Wednesday February 10, 2016

Network diagram small
One of FISHBIO’s long-term initiatives in the Mekong Basin has been the development of the Mekong Fish Network, an effort to improve collaboration and communication in fisheries research in the region. One of the key steps in this process is to identify and understand the relationships among the many different people and institutions engaged in work in the Mekong region. To help achieve this kind of overview, FISHBIO conducted a survey on behalf of the Mekong Fish Network, with analytical support from the U.S. Geological Survey, to document existing collaborative networks in the Mekong Basin. The results are now available on the Mekong Fish Network website, and were recently distributed in the first issue of the Mekong Fish Network newsletter.
Thematic areas of work
Most of the 69 survey respondents came from universities and research institutions in the United States and Vietnam, followed by Lao PDR and Cambodia. When asked to identify the primary focus of their organization’s work, about half of the respondents (52%) listed research, followed by natural resource management (19%), capacity building (17%), and conservation (12%). The primary thematic work areas that were most frequently listed included fisheries, water management, and ecology. Survey respondents were asked to review a list of 182 organizations and select the ones with whom they had worked in the past year. As evidenced by the spiderweb-like diagram that was created from survey responses, the network of Mekong Basin organizations displays a high level of connectedness (.903), demonstrating great potential for increased collaboration and information exchange. Remarkably, respondents listed more more than 120 additional organizations that were not included in the original survey, highlighting the value of conducting follow-up efforts to this initial pilot.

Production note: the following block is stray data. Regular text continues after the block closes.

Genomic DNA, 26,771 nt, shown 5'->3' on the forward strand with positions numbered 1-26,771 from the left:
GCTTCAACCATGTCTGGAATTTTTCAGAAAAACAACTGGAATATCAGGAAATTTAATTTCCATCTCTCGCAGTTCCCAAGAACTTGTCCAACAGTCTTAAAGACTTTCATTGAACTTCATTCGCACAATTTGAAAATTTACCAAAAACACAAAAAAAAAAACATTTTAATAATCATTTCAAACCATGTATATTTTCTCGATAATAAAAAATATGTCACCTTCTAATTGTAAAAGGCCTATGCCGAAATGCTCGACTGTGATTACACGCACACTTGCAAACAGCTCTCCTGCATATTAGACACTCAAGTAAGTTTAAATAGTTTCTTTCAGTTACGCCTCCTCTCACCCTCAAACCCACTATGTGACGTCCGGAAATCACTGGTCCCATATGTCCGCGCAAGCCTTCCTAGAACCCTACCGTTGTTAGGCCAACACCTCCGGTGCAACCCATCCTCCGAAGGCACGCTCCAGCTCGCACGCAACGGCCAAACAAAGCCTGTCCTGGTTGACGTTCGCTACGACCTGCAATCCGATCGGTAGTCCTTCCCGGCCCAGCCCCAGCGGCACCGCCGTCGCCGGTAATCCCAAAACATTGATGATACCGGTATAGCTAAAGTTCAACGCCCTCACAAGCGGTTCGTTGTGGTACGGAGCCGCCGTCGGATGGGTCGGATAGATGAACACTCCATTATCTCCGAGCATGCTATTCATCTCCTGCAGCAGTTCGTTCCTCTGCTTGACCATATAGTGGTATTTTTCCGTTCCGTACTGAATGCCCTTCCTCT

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In addition to summarizing the results of this survey, the first issue of the Mekong Fish Network newsletter included a recap of the Mekong fisheries symposium at the 2015 American Fisheries Society meeting, and a story about recent translations of historical French accounts of fishes in Vietnam and Cambodia. It also included descriptions of some recent fish-related projects in the Basin, including an effort to evaluate ecosystem services of wetlands in Cambodia and Vietnam, and a socio-economic study of fish harvesting at Pak Peung wetland in Laos. We look forward to using this platform in the future to share additional updates about exciting fisheries work throughout the Mekong Basin.

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